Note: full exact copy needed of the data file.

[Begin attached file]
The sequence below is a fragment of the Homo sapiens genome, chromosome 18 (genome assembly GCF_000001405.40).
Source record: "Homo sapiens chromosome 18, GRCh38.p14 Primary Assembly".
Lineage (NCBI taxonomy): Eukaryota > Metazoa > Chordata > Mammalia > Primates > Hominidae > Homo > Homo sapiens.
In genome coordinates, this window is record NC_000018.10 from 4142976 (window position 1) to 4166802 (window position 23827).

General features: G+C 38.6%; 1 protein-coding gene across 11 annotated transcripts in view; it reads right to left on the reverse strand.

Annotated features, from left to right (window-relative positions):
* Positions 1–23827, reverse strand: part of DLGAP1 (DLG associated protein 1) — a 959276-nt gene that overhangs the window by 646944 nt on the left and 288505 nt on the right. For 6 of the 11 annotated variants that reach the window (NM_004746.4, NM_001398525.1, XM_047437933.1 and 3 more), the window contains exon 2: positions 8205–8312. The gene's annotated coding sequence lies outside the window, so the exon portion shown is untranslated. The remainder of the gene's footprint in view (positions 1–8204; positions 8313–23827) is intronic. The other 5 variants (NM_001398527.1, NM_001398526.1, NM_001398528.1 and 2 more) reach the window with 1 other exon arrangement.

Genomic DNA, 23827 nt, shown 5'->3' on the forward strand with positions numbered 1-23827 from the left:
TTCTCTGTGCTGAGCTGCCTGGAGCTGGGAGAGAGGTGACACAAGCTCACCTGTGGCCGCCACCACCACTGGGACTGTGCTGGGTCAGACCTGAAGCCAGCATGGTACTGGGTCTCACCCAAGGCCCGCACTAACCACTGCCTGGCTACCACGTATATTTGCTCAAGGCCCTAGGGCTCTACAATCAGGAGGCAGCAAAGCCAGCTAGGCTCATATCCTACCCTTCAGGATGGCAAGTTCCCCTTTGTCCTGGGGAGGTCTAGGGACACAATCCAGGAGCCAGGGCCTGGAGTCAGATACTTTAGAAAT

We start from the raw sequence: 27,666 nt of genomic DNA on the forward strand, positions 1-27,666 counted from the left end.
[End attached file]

The sequence below is a fragment of the Homo sapiens genome, chromosome 18 (genome assembly GCF_000001405.40).
Source record: "Homo sapiens chromosome 18, GRCh38.p14 Primary Assembly".
Lineage (NCBI taxonomy): Eukaryota > Metazoa > Chordata > Mammalia > Primates > Hominidae > Homo > Homo sapiens.
In genome coordinates, this window is record NC_000018.10 from 4142976 (window position 1) to 4166802 (window position 23827).

General features: G+C 38.6%; 1 protein-coding gene across 11 annotated transcripts in view; it reads right to left on the reverse strand.

Annotated features, from left to right (window-relative positions):
* Positions 1–23827, reverse strand: part of DLGAP1 (DLG associated protein 1) — a 959276-nt gene that overhangs the window by 646944 nt on the left and 288505 nt on the right. For 6 of the 11 annotated variants that reach the window (NM_004746.4, NM_001398525.1, XM_047437933.1 and 3 more), the window contains exon 2: positions 8205–8312. The gene's annotated coding sequence lies outside the window, so the exon portion shown is untranslated. The remainder of the gene's footprint in view (positions 1–8204; positions 8313–23827) is intronic. The other 5 variants (NM_001398527.1, NM_001398526.1, NM_001398528.1 and 2 more) reach the window with 1 other exon arrangement.

Genomic DNA, 23827 nt, shown 5'->3' on the forward strand with positions numbered 1-23827 from the left:
TTCTCTGTGCTGAGCTGCCTGGAGCTGGGAGAGAGGTGACACAAGCTCACCTGTGGCCGCCACCACCACTGGGACTGTGCTGGGTCAGACCTGAAGCCAGCATGGTACTGGGTCTCACCCAAGGCCCGCACTAACCACTGCCTGGCTACCACGTATATTTGCTCAAGGCCCTAGGGCTCTACAATCAGGAGGCAGCAAAGCCAGCTAGGCTCATATCCTACCCTTCAGGATGGCAAGTTCCCCTTTGTCCTGGGGAGGTCTAGGGACACAATCCAGGAGCCAGGGCCTGGAGTCAGATACTTTAGAAAT

We start from the raw sequence: 27,666 nt of genomic DNA on the forward strand, positions 1-27,666 counted from the left end.